1. Assessing the Financial Performance and Position: Financial data does not make any meaningful contribution unless it is analysed. Financial performance over the years can be analysed with the help of comparative statements of profit and loss, wherein the revenues and expenses of the current year and previous year are recorded side-by-side to calculate the percentage shift between the two. Similarly, the financial position is analysed using comparative balance sheets.  

2. Operational Efficiency: Financial analysis consists of ratio analysis and other techniques used to study the financial statements of a business and to draw conclusions thereof. Ratio analysis, especially the activity ratios help to determine the operational efficiency of the business. Operational efficiency can be judged with the help of inventory turnover ratio, working capital turnover ratio, operating ratio, operating profit ratio, etc.

3. Indicating Growth Trends: Comparative statements of profit and loss and balance sheets are used to reflect the percentage changes in the facts and figures recorded in those statements. This helps the users of financial statements judge how the organisation has grown or faced losses over the years. Moreover, ratio analysis such as net profit ratio, return on investment, etc., also facilitates disclosing the growth pattern over the years.

4. Trend Forecasting: This method examines patterns in the operating efficiency and financial standing of the company over a long period of time. In this study, a single year is used as the base year, with the remaining years’ results given as a percentage of the base year. Along with determining the firm’s operational effectiveness and financial status, it aids in problem identification and inefficiency detection.

5. Facilitates Comparison: Another important advantage of financial analysis is that it facilitates comparison both inter and intra-firm. Inter-firm comparison means comparing two or more business units that are similar in nature in order to derive a competitive position to facilitate improvement in performance and productivity, ultimately improving profitability. Intra-firm comparison means comparison among different units or products of the same business with the purpose of competitive and meaningful analysis to improve the efficiency of all departments in the business.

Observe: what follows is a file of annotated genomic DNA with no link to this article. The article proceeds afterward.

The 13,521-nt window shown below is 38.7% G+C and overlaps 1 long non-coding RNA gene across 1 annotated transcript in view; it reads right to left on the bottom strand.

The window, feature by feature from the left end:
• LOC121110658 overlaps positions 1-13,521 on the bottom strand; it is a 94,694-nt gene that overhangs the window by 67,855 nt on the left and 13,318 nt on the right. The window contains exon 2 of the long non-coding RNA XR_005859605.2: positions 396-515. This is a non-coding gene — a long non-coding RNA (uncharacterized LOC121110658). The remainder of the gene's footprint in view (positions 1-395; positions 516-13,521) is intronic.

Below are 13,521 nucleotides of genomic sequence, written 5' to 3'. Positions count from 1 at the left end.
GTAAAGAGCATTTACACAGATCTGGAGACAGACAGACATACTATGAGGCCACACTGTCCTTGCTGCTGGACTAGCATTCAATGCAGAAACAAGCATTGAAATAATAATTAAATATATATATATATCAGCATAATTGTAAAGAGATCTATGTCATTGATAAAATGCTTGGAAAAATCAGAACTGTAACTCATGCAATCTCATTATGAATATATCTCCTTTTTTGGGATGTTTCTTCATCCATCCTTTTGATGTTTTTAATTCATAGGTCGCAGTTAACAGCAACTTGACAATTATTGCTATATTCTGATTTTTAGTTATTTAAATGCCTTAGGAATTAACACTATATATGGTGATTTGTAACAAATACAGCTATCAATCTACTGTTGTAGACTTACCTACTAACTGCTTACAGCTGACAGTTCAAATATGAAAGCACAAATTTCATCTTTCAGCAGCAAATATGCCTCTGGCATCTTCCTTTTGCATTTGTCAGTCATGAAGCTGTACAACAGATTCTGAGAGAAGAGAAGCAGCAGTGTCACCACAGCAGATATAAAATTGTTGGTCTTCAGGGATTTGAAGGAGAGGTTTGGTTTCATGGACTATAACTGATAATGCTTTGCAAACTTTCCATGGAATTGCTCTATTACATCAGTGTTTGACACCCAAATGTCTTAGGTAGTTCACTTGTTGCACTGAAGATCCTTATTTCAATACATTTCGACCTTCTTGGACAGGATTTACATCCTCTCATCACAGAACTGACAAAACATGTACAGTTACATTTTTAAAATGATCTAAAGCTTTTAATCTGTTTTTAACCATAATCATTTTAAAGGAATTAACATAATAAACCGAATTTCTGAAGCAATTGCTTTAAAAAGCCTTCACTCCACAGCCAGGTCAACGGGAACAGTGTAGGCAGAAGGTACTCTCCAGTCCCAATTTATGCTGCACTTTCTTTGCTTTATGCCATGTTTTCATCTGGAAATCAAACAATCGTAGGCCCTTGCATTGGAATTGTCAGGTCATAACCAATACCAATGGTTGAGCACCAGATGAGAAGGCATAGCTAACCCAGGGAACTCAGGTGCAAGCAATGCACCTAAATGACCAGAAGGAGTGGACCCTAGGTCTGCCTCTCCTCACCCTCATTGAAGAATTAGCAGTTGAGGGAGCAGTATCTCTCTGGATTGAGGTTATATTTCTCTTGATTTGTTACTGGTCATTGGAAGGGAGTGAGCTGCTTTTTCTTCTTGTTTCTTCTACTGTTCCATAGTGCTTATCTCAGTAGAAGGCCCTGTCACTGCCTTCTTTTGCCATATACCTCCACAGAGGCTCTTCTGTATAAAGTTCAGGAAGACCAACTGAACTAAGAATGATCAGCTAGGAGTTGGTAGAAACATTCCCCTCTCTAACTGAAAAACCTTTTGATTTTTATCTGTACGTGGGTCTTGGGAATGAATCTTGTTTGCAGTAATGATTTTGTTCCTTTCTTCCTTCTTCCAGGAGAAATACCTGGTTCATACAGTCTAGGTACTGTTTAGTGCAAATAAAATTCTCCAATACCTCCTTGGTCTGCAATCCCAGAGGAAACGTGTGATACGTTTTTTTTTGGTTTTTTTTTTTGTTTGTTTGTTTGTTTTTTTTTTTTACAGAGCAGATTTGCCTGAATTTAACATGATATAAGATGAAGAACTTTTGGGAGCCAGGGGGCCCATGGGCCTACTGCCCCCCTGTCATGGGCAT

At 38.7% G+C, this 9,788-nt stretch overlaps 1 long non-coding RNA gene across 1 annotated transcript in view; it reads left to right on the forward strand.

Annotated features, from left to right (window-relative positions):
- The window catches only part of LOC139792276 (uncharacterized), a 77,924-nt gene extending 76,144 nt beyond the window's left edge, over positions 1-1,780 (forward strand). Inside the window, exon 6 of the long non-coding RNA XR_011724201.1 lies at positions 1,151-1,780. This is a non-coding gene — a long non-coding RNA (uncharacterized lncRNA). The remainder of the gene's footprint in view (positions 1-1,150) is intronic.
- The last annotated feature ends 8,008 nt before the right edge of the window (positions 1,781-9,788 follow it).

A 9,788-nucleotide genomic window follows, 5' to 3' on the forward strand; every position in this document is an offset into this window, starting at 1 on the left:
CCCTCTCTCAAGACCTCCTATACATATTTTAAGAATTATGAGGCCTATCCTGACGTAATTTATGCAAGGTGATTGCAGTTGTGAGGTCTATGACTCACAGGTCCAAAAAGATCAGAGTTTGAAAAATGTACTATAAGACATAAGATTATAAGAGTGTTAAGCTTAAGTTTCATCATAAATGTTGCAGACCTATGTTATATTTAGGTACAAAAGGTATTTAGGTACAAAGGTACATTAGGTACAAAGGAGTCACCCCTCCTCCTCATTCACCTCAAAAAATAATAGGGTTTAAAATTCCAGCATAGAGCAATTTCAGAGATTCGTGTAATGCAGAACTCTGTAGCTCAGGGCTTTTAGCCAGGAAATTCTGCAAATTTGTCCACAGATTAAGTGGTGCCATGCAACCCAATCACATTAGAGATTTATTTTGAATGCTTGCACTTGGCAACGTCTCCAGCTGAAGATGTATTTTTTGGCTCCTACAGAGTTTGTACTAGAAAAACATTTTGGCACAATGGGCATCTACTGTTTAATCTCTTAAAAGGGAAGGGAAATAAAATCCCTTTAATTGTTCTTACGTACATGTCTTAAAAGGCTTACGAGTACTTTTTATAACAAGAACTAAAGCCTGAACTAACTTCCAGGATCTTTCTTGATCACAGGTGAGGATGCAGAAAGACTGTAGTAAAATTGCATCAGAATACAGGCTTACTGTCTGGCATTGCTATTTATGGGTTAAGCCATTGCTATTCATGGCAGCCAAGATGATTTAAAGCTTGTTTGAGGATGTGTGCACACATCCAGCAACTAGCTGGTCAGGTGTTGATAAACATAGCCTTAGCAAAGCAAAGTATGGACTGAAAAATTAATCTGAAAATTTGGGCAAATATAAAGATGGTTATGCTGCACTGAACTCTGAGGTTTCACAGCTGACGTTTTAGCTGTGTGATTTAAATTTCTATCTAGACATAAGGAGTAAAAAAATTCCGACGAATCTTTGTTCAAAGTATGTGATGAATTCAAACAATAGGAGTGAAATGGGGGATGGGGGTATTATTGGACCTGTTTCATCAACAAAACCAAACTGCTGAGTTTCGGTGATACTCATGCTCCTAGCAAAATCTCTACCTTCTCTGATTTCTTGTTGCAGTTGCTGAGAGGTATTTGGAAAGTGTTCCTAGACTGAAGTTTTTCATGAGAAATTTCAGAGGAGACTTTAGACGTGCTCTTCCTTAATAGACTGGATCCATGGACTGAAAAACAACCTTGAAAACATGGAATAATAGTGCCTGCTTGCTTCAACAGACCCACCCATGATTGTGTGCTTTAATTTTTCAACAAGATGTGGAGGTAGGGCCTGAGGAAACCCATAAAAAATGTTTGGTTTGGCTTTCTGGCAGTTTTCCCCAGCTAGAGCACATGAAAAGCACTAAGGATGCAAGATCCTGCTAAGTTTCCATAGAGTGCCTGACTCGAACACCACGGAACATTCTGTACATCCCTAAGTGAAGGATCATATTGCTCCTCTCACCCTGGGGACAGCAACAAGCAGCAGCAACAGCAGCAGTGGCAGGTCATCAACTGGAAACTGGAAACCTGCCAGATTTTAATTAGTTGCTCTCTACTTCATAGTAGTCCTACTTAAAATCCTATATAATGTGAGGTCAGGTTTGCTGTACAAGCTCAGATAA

6. Provides Information to Stakeholders: Financial data does not make any meaningful contribution unless it is analysed. The figures recorded in financial statements only provide useful info when compared with other years’ figures and are analysed and interpreted thereafter to communicate the results to the users of such information. Without financial analysis techniques, numbers are just numbers. They are studied and scrutinized to make the results comprehensible and comparable. 

Limitations of Financial Analysis:

Since financial analysis relies entirely upon the data recorded in the financial statements, it suffers from the limitations inherent in financial statements. These are:

1. Financial analysis ignores price level changes since it is based on the historical cost concept of accounting.

2. Qualitative aspects, such as the quality of employees and management, etc., are overlooked since financial statements only keep records of quantitative aspects of the transactions. 

3. Financial statements often involve personal bias, judgments, and prejudices of the accountant. Hence, the results of the analysis of such biased statements are not fair.